Wes Craven's Scream 2 remains a surprisingly good and cleverly entertaining follow-up to the 1996 box-office smash, covering much of the same ground as its predecessor while still managing a few surprises and reflecting on the conventions of horror sequels. Celebrating its 25th Anniversary, the slasher sequel screams its way to the 4K Ultra HD campus with a generally satisfying Dolby Vision video but the same DTS-HD track and the same set of supplements as the previous Blu-ray release. Overall, the UHD SteelBook package is Recommended for hardened fans while others might want to wait until the price comes down.
Scream 2 opens with a very well-done and understated commentary on movie violence — the ways in which it seems glorified and celebrated to the amusement of a desensitized audience. Despite knowing a movie is based on true events, people flock to screens with hungry eyes, craving to see how it all happened in gruesome detail. The entire sequence really shows Wes Craven's skill behind the camera when offered some meaty material, something with a bigger bite than a standard horror flick. Working from another script by Kevin Williamson, this is quickly followed by other concerns when discussing the issues of movie violence. A college film class argues over a possible correlation between real-life violence and the stuff we only see in the movies. The bigger theme in this follow-up to 1996's slasher hit is whether or not society is influenced by the brutalities depicted on the silver screen.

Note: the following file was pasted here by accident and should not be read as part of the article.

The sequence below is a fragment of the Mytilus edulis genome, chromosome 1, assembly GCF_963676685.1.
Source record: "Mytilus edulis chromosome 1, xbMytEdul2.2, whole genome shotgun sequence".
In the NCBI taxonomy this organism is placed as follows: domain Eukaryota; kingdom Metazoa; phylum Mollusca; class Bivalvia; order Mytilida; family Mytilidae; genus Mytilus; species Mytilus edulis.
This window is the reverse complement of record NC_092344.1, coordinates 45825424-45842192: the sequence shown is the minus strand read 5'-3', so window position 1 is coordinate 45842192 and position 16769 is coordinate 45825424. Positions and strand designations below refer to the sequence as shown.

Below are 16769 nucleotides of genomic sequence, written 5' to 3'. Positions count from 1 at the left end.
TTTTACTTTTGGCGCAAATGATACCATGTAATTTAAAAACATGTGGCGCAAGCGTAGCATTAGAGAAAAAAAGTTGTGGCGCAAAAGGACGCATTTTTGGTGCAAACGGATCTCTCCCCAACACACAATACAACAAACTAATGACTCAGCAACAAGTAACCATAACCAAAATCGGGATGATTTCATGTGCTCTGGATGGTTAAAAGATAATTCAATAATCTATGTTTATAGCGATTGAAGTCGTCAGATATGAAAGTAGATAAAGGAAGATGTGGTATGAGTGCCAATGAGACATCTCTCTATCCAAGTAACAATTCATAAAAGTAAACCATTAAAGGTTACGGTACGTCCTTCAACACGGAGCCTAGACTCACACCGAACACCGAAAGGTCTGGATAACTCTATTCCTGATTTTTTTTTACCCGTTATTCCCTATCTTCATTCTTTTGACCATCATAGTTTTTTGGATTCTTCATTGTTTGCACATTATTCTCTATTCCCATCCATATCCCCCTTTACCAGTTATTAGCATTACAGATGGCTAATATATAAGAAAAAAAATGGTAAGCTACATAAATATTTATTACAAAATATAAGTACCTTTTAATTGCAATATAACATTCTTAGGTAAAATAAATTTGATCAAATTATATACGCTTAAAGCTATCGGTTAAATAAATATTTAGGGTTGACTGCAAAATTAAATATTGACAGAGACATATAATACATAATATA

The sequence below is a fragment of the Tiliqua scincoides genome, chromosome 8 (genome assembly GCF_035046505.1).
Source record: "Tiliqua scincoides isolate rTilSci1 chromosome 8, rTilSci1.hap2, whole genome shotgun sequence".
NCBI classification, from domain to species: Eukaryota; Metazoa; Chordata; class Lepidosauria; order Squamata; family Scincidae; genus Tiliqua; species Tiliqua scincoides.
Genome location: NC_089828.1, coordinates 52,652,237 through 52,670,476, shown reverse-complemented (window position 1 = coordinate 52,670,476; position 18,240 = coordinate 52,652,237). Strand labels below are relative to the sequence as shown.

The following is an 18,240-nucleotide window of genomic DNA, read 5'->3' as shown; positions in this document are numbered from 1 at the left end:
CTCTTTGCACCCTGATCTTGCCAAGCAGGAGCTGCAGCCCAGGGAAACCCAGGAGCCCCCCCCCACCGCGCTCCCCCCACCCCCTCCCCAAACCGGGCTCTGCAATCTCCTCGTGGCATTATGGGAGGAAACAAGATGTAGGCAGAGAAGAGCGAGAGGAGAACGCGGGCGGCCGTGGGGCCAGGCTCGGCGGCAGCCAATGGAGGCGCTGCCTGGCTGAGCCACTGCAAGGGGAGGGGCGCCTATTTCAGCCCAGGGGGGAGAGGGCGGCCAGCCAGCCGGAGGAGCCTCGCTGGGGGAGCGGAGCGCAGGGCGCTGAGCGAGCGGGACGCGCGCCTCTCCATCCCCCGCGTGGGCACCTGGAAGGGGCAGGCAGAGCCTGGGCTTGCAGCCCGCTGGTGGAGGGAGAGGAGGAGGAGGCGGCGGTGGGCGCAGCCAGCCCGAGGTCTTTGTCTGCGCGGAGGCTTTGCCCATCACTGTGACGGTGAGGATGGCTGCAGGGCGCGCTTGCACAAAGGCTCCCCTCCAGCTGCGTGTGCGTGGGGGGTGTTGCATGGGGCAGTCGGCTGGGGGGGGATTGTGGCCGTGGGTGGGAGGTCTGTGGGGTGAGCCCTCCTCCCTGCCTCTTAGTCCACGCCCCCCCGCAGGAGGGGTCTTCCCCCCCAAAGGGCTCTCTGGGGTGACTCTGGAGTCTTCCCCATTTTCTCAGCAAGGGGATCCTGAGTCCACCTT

Neve Campbell, David Arquette and Courtney Cox reprise their roles as targets of another "Ghostface" maniac, who appears to be a mere copycat killer offing the students of Windsor College. We see them in several talks on the "art imitating life" or "life imitating art" debate. Almost like a pseudo-Scooby gang, they're first to realize the masked killer is using Gale Weathers' book and the movie "Stab" as their guide for the murder spree. And much like its predecessor, the slasher sequel isn't shy about throwing several jabs at the genre — even hurling itself into the mix — and churns out a surprisingly entertaining exercise of horror conventions. The movie starts off with another homage to Alfred Hitchcock's Psycho, upping the ante with two popular actresses in Jada Pinkett Smith and Heather Graham, and ends with as a revenge thriller in the vein of Sean Cunningham's Friday the 13th.